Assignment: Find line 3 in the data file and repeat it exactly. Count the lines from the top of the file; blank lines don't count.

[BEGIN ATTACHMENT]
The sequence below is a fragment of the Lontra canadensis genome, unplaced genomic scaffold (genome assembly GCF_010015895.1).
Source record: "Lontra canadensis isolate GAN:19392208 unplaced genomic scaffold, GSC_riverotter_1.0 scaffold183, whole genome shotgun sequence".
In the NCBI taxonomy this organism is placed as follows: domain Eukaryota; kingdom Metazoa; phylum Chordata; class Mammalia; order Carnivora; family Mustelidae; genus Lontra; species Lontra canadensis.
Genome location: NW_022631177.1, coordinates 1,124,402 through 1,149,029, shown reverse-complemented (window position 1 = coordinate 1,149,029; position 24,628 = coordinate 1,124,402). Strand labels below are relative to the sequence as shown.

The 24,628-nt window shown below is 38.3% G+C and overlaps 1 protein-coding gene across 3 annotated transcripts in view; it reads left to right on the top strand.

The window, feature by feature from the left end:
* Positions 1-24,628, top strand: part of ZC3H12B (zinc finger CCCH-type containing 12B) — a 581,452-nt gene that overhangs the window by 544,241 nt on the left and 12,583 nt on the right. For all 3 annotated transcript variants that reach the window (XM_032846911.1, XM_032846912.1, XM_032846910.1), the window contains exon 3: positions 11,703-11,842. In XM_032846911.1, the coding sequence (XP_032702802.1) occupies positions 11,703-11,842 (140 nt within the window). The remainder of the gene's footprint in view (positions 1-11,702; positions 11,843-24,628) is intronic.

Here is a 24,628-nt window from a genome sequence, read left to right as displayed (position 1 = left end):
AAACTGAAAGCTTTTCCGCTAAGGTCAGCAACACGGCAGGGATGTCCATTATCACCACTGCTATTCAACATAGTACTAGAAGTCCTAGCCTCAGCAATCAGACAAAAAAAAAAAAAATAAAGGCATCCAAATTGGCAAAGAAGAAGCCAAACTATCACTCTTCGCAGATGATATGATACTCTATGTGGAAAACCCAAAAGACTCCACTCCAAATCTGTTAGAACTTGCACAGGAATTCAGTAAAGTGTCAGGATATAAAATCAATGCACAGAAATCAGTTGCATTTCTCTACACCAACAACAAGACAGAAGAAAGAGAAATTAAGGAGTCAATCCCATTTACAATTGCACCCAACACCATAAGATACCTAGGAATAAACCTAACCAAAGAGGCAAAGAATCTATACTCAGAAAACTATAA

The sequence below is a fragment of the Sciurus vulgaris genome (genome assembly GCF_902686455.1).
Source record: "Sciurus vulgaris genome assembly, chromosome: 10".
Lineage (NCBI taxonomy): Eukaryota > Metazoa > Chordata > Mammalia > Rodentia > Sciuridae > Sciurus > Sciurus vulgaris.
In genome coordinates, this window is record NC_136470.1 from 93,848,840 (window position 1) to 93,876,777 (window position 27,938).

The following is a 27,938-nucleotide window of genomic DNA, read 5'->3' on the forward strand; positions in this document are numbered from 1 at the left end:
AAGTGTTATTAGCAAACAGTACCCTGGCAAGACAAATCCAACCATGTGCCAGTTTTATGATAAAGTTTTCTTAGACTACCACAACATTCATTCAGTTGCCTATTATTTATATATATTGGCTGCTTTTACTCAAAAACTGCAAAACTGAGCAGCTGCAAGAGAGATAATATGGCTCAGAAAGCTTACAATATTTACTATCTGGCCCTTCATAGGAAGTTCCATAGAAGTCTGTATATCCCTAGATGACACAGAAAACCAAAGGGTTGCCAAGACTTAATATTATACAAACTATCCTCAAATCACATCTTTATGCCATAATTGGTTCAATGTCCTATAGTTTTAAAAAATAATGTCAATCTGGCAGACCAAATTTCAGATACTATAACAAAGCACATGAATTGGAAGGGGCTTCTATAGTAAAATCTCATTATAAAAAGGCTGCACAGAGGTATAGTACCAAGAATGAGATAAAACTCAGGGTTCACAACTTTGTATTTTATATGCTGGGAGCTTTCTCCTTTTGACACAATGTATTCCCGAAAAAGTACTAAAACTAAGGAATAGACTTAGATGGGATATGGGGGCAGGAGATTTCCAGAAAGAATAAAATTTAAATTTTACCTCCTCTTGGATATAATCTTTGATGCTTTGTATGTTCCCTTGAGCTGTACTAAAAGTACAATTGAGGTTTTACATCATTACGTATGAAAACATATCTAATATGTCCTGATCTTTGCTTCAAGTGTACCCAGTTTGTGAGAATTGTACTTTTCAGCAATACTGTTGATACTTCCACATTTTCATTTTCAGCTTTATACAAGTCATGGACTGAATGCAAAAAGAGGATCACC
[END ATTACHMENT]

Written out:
In the NCBI taxonomy this organism is placed as follows: domain Eukaryota; kingdom Metazoa; phylum Chordata; class Mammalia; order Carnivora; family Mustelidae; genus Lontra; species Lontra canadensis.